What are examples of Protected Health Information?
One of the key aims of the Health Insurance Portability and Accountability Act of 1996 is to ensure that patient privacy is maintained and their private data safeguarded. To do this, the HIPAA Privacy Rule – first enacted in 2002 – defined a set of “Protected Health Information” that was subject to HIPAA protections. But what are examples of Protected Health Information? Why does it need to be protected? And who must protect it?
Under the Privacy Rule, Protected Health Information (PHI) is defined as any oral, written, or electronic information that relates to the past, present, or future health condition of a patient, treatment for that condition, or payment for that treatment. The information is considered to be PHI if it is created, received, or maintained by a HIPAA Covered Entity or their Business Associate.
But what is a Covered Entity? HIPAA defines Covered Entities (or CEs) as a health plan, healthcare provider, or healthcare clearinghouse that transmits data for which there are HIPAA standards. These transactions include the payment of healthcare or the exchange of electronic information.
Business Associates are third parties that have entered into a Business Associate Agreement with a Covered Entity in order to carry out some action relating to PHI.
Any organization that meets the HIPAA definition of a Covered Entity or Business Associate must comply with HIPAA regulations relating to the safeguarding of PHI.
So, now we know who must protect PHI, but what are some examples of it? All demographic information, medical history, diagnoses, insurance data, or financial information that can be used to trace an individual’s identity is protected under HIPAA. That is to say, PHI is individually-identifiable. A patient’s full name, address, or bank account information can all be used to locate a particular individual or to create a false identity that can then be used for criminal purposes. If unauthorized individuals acquire this information, it leaves patients vulnerable to malicious actors.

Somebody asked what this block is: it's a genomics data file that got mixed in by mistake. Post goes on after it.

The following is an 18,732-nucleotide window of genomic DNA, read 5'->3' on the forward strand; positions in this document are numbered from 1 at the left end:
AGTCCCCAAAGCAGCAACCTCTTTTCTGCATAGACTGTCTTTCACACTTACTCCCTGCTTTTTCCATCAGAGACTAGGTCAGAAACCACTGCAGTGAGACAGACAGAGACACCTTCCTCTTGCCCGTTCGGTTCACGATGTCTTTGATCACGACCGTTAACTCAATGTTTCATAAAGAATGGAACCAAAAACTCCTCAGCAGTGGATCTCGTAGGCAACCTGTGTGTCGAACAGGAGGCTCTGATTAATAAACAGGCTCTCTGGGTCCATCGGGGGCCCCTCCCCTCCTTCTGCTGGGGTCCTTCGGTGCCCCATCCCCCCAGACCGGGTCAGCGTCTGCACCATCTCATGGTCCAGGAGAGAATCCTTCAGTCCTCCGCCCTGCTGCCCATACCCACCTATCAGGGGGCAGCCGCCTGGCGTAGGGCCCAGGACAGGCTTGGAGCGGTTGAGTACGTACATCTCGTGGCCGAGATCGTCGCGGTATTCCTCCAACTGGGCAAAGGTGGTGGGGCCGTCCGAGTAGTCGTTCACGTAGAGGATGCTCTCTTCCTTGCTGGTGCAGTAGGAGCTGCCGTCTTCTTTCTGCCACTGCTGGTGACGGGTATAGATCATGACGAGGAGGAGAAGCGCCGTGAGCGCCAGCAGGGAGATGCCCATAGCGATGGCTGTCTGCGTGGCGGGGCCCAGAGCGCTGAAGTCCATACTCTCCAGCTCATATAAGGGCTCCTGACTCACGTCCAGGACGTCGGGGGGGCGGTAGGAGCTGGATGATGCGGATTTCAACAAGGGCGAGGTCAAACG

These pieces of information – names, addresses, etc. – are all examples of HIPAA identifiers. These are 18 different types of data whose presence in health information render it PHI and, therefore, subject to HIPAA protections. The identifiers are as follows:
- Address (all geographic subdivisions smaller than state, including street address, city county, and zip code)
- All elements (except years) of dates related to an individual (including birthdate, admission date, discharge date, date of death, and exact age if over 89)
- Telephone numbers
- Fax number
- Email address
- Social Security Number
- Medical record number
- Health plan beneficiary number
- Account number
- Certificate or license number
- Vehicle identifiers and serial numbers, including license plate numbers
- Device identifiers and serial numbers
- Web URL
- Internet Protocol (IP) Address
- Finger or voice print
- Photographic images
- Any other characteristic that could uniquely identify the individual
However, it is important to note that there is no limit on how “general” a piece of information is. The email address firstname.lastname@example.org receives equal protection under HIPAA to email@example.com. The reasoning for this is twofold. First, it would be impracticable to distinguish between all kinds of information, and secondly, even if an email, name, or other pieces of data seems generic, it is not that difficult to trace the owner of that information.
However, in a process called “de-identification”, it is possible to remove these identifiers from health information. The data is effectively anonymized, meaning that it is no longer protected by HIPAA.
Some other examples of PHI include prescription information, receipts for payment for treatment, details of health plans, or treatment plans for the future.
When considering “what are examples of Protected Health Information”, you may also think that data collected by personal medical devices counts too. However, generally, the data collected by health apps are not considered to be PHI as a Covered Entity has not generated it. Only if the app developer has entered into a BAA with a CE can the data be protected under HIPAA. Additionally, if the data is handed over by the user to a CE, it may then be considered to be PHI.